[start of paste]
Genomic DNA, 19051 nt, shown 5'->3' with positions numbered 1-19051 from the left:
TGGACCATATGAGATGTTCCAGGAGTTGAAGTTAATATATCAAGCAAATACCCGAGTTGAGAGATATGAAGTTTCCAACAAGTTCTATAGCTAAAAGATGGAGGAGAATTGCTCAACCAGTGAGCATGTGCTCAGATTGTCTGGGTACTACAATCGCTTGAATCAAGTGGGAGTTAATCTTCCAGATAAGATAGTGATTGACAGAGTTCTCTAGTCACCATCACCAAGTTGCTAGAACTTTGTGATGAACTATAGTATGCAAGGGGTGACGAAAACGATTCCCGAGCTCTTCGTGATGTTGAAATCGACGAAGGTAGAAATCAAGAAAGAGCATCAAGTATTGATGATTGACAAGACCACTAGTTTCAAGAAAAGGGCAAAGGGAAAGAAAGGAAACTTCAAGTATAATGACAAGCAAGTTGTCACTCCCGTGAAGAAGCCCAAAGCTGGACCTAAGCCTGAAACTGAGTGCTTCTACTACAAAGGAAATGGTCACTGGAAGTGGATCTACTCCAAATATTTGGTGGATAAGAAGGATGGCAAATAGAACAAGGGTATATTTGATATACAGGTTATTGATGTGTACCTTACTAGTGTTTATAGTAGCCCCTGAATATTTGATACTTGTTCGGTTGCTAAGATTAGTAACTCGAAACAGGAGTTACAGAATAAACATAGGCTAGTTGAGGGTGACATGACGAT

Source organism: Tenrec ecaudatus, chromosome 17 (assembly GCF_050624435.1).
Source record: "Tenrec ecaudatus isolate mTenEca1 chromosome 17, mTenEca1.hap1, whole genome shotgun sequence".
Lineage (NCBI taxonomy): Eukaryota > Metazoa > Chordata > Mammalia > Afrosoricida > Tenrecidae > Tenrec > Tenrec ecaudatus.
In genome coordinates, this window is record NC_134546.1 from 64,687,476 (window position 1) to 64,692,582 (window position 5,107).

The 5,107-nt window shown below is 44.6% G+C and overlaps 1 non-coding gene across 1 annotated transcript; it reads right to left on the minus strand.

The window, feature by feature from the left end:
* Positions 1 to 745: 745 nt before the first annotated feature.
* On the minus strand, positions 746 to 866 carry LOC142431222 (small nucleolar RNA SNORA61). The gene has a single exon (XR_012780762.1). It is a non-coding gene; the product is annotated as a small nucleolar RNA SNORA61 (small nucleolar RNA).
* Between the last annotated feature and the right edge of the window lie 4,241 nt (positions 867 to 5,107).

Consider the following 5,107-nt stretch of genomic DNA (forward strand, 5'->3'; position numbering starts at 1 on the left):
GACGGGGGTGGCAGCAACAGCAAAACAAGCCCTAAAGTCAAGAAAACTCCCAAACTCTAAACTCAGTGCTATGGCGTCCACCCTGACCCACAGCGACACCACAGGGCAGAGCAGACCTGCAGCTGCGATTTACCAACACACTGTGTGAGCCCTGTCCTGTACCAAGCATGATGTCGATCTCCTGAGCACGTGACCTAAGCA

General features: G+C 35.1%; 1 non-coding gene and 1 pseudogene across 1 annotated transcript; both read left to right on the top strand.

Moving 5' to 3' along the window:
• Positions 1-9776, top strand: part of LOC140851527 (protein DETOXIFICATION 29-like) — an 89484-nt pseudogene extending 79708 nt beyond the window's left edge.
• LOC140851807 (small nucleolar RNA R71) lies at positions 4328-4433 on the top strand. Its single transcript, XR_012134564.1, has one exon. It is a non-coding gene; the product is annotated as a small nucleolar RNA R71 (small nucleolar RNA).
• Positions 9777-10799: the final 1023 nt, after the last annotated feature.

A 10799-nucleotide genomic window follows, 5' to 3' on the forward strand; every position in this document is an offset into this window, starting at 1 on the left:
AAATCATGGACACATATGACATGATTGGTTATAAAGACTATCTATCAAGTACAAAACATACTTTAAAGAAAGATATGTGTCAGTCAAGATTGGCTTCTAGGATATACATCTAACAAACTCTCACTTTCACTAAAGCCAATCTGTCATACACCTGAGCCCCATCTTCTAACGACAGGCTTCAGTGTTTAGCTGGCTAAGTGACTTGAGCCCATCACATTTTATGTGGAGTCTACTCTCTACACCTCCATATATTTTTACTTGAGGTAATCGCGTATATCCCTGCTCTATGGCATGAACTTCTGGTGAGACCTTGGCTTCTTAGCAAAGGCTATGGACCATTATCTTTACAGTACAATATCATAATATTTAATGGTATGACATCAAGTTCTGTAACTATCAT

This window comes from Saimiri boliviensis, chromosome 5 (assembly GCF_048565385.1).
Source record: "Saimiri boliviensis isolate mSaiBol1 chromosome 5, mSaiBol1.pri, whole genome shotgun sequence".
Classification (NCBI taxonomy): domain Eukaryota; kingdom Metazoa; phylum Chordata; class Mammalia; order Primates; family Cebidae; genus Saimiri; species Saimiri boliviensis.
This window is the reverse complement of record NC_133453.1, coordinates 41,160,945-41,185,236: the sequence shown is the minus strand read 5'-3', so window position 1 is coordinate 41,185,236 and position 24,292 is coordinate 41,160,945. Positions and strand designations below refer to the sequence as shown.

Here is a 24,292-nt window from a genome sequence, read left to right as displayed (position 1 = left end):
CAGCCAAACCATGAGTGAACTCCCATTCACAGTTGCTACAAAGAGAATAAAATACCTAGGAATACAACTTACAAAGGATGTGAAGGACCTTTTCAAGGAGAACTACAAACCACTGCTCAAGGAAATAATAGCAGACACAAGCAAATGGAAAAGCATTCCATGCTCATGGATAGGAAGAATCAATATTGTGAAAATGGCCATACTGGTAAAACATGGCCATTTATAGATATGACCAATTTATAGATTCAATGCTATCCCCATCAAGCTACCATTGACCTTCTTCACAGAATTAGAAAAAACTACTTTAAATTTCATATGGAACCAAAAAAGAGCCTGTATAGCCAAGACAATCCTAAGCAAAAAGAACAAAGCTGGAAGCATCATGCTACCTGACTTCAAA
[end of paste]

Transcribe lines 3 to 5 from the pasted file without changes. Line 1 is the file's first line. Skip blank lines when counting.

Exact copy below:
Source organism: Tenrec ecaudatus, chromosome 17 (assembly GCF_050624435.1).
Source record: "Tenrec ecaudatus isolate mTenEca1 chromosome 17, mTenEca1.hap1, whole genome shotgun sequence".
Lineage (NCBI taxonomy): Eukaryota > Metazoa > Chordata > Mammalia > Afrosoricida > Tenrecidae > Tenrec > Tenrec ecaudatus.